For those not in the know, latkes are potato pancakes that are traditionally eaten at Hanukah (pronounced “lot – KA”, almost rhymes with “vodka”). Hanukah is all about eating fried foods to commemorate the oil that lit the eternal light for 8 days, when it really should have lasted only one day. Obviously, frying things at Hanukah makes perfect sense. Right?
So get ready to celebrate eight days of fried food by making some yummy latkes. Whether or not you are Jewish, I promise you will like them. Fried potatoes with onions? What’s not to like? Oh, and we eat latkes with sour cream and apple sauce. I don’t know why, but it’s an awesome flavor combination. Trust me.
To make the latkes for about 5 people:
About 3 lbs russet potatoes, washed and shredded. You can make quick work of shredding with a food processor with grating attachment. The potatoes don’t need to be peeled.
1.5 large onions, also shredded in the food processor
Salt and pepper
About 1/3 cup of flour (can use more if needed to get the potatoes to bind).
Lots of oil, preferably peanut or canola – something that has a high smoking point.
Once you have shredded the potatoes, rinse them in hot water to get the starch off. Drain well. Mix with the shredded onions, eggs, at least 1 tsp of salt and 1 tsp of pepper and the flour. Sometimes it’s easier to just mix this together with your hands.
While mixing, put about 1/4 of cup of oil into frying pan. We used an electric skillet so that we could cook the latkes in the garage, because otherwise your house will smell like latkes for days. Now, this isn’t necessarily a bad thing, but just an FYI. Also, you should use a frying pan that has a lid, because this will help reduce grease splattering.
We cooked our latkes in the garage, and my dad covered nearby surfaces with painter’s paper and an oil towel to make clean up a little easier. The grease has a tendency to get on any and every surface.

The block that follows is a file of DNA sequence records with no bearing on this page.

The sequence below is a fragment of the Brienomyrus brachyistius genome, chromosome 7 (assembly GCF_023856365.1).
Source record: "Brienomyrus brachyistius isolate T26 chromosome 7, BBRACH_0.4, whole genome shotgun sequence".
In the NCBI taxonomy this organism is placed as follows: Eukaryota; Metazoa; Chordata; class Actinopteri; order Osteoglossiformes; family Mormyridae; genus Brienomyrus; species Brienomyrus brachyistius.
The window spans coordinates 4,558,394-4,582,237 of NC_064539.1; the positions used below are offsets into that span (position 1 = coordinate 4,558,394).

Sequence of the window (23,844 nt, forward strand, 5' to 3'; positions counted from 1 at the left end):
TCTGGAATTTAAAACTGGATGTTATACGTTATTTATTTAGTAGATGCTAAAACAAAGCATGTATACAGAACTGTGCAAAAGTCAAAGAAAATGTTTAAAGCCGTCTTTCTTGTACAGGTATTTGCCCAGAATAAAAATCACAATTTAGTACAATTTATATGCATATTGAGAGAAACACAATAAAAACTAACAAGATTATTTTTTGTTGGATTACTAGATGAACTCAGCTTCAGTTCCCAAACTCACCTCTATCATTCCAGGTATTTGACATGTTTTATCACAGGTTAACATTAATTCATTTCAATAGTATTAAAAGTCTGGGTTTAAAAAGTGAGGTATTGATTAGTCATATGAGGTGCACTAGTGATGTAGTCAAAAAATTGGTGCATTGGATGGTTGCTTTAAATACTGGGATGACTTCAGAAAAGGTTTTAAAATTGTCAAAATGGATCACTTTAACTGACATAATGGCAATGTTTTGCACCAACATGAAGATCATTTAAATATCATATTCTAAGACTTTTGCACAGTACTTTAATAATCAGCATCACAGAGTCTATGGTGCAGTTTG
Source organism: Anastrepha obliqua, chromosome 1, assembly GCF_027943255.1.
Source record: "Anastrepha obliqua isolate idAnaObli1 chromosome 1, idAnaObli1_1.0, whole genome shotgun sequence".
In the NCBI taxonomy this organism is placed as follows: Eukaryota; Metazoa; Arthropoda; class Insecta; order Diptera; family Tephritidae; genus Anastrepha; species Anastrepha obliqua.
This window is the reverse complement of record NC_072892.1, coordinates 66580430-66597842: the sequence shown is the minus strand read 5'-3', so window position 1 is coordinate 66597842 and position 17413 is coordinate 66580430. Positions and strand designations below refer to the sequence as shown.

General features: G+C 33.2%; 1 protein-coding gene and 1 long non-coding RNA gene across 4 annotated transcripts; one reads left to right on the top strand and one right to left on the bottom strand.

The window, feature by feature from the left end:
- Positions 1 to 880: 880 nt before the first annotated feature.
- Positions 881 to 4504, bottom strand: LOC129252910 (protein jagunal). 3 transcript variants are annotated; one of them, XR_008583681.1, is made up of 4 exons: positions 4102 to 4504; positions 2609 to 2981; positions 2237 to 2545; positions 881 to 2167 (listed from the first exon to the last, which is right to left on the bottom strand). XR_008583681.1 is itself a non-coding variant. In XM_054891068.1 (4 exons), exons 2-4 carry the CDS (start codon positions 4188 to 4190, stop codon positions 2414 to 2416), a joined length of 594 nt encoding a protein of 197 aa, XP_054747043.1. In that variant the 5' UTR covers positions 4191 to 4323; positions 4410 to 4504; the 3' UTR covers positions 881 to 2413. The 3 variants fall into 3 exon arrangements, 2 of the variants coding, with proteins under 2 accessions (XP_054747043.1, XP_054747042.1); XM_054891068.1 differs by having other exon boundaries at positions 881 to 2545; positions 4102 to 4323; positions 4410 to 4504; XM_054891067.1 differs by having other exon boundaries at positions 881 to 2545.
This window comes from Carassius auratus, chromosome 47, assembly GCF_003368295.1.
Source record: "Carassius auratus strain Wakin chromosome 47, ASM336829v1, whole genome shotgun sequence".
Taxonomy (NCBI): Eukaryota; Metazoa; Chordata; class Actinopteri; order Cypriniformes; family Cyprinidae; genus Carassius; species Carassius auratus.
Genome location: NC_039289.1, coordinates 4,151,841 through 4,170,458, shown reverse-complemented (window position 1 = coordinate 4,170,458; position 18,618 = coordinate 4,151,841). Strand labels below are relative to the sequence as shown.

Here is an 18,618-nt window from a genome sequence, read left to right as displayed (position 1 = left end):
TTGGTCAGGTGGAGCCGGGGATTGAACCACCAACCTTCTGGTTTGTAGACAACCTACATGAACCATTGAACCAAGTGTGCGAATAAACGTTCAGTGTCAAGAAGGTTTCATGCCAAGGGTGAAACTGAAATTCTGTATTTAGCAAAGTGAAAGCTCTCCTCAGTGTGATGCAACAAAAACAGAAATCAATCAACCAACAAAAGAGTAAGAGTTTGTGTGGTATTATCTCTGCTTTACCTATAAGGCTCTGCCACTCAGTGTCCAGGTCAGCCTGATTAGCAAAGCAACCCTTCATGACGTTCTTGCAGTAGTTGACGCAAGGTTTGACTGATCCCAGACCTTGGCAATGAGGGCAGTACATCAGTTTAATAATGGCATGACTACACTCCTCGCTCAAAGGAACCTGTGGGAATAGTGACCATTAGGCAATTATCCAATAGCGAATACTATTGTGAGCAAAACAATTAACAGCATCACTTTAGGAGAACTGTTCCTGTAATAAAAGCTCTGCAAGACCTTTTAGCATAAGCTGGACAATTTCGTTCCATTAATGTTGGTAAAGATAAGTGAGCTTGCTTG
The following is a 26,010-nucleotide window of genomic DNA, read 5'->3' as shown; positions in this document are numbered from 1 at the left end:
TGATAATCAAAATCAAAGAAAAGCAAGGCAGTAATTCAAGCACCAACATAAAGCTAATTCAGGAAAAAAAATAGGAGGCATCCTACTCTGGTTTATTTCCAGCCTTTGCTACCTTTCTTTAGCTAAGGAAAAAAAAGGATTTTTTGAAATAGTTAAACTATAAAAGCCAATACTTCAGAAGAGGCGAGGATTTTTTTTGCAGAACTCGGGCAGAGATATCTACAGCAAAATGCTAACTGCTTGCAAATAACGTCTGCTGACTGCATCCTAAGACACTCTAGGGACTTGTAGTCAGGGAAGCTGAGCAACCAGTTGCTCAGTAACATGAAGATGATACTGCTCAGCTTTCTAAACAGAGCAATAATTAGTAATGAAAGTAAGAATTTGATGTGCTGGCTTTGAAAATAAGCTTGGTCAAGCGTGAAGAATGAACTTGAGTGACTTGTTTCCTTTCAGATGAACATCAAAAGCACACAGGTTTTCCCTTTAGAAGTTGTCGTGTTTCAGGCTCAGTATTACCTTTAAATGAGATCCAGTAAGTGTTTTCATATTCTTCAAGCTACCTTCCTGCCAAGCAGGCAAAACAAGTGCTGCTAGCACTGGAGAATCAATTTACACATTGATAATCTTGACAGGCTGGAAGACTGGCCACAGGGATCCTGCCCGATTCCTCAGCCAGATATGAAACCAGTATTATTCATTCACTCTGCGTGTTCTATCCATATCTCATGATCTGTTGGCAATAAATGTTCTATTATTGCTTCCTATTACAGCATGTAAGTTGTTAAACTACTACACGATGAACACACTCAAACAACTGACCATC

Put on your latke clothes – oil will splatter, so I recommend wearing a old long sleeve shirt that can get dirty. I also like wearing oven mitts on each hand, because that prevents the grease from splattering on my hands when flipping the latkes. The crucial thing here is that your arms and hands are protected. A normal kitchen apron will not do the trick. I learned the hard way.
When the oil is hot (use a medium-high heat), put generous scoops of the potato mix into the hot oil (about 1/4 to 1/3 cup of the mix). Be careful: oil will splatter (I will keep on warning you about this, because it hurts). Let the latkes cook for about 4 minutes on each side, until a deep golden brown. Then flip. Again, be careful of hot grease!
Place cooked latkes on cookie sheets lined with brown paper grocery bags to soak up the grease. Add more oil to the pan as necessary to keep cooking the rest of the latkes. Keep cooked ones in a warm oven until it’s time to serve.
Top with plenty of apple sauce and sour cream. YUM YUM YUM!!!
I forgot to take pictures before I got the plate dirty, so this is actually a picture of a second-helping. One day, I will write a post where I don’t have to apologize for my poor photography. But that’s not today. May not be tomorrow. Only time will tell.
I love me some latkes! And I totally agree – you don’t have to be jewish to appreciate the beautiful marriage of potatoes and onions. I’d say it’s a match made in heaven – but I’m talking about food and that’s just weird! XO.
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Feeling already nostalgic for our latkes of three nights ago, as I admire these. Hanukkah’s not quite over, but considering all the fabulous foods cooked and consumed in between our latkes and Monday, apres our drive home, I may just wait ’til December 5773 for my next batch.
LOVE your blogsite Rachel; will share with appreciative friends.